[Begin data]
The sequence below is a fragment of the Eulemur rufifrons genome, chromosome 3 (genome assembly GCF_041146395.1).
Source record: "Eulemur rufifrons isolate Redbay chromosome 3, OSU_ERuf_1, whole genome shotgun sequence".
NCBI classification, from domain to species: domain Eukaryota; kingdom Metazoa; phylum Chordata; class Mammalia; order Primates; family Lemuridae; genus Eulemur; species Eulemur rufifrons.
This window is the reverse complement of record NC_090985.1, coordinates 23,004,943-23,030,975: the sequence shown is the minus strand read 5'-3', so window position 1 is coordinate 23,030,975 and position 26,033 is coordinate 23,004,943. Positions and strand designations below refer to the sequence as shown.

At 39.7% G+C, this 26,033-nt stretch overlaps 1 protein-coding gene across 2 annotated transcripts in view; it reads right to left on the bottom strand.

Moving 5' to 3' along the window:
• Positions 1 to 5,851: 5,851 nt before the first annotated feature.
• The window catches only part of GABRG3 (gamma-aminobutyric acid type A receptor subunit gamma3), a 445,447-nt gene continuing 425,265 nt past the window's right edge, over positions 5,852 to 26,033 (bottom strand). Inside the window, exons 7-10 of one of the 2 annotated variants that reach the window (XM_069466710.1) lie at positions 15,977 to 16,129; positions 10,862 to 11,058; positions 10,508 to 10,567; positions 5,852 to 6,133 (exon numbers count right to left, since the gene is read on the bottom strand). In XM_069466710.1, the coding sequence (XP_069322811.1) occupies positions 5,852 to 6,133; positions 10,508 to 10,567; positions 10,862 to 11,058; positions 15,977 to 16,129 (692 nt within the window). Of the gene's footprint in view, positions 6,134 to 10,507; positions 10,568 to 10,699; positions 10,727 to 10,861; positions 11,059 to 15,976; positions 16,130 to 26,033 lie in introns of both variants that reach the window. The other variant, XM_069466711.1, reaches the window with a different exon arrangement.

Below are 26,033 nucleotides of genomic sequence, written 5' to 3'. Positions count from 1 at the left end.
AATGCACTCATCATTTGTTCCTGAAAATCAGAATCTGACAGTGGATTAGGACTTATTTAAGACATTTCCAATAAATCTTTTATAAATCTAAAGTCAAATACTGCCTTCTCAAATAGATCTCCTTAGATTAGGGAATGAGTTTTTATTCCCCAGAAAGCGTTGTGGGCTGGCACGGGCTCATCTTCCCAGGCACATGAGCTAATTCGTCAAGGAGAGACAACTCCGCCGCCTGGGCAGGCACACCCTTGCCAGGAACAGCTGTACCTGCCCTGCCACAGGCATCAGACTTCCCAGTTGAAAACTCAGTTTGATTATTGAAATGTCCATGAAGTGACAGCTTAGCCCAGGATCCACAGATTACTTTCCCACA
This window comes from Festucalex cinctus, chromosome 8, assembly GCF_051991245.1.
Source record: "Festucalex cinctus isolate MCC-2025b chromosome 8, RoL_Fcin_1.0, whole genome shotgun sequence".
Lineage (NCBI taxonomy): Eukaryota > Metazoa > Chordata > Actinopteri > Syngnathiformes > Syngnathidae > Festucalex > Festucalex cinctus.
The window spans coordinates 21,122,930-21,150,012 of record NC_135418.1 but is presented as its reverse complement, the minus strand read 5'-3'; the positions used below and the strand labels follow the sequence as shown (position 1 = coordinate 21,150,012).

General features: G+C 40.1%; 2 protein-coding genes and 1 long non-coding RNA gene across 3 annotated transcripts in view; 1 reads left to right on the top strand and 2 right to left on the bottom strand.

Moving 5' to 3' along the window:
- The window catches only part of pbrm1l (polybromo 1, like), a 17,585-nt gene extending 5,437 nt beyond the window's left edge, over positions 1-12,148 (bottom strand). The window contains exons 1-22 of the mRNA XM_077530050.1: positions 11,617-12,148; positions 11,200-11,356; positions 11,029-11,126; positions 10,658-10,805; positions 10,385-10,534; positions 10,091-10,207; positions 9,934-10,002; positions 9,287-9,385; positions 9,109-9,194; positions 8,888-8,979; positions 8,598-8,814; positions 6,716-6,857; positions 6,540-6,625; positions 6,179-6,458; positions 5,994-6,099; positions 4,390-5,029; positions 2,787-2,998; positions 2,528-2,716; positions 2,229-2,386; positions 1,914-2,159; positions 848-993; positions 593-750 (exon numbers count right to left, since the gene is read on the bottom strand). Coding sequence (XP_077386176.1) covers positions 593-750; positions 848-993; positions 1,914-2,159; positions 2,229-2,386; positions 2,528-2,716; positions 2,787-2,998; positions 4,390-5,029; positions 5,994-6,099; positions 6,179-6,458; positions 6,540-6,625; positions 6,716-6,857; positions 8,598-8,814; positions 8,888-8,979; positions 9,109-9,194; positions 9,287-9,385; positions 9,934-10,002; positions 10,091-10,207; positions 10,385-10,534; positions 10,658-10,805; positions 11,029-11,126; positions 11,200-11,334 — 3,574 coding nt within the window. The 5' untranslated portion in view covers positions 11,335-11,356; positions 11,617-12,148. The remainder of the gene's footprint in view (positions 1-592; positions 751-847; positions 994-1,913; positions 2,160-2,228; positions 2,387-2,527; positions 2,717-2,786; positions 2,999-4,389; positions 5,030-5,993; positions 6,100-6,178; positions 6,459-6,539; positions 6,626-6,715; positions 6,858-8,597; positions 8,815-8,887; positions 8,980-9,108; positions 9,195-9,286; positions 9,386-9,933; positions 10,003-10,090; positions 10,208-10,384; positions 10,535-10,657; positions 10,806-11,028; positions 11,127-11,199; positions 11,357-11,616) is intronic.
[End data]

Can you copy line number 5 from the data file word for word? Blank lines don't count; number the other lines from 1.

At 39.7% G+C, this 26,033-nt stretch overlaps 1 protein-coding gene across 2 annotated transcripts in view; it reads right to left on the bottom strand.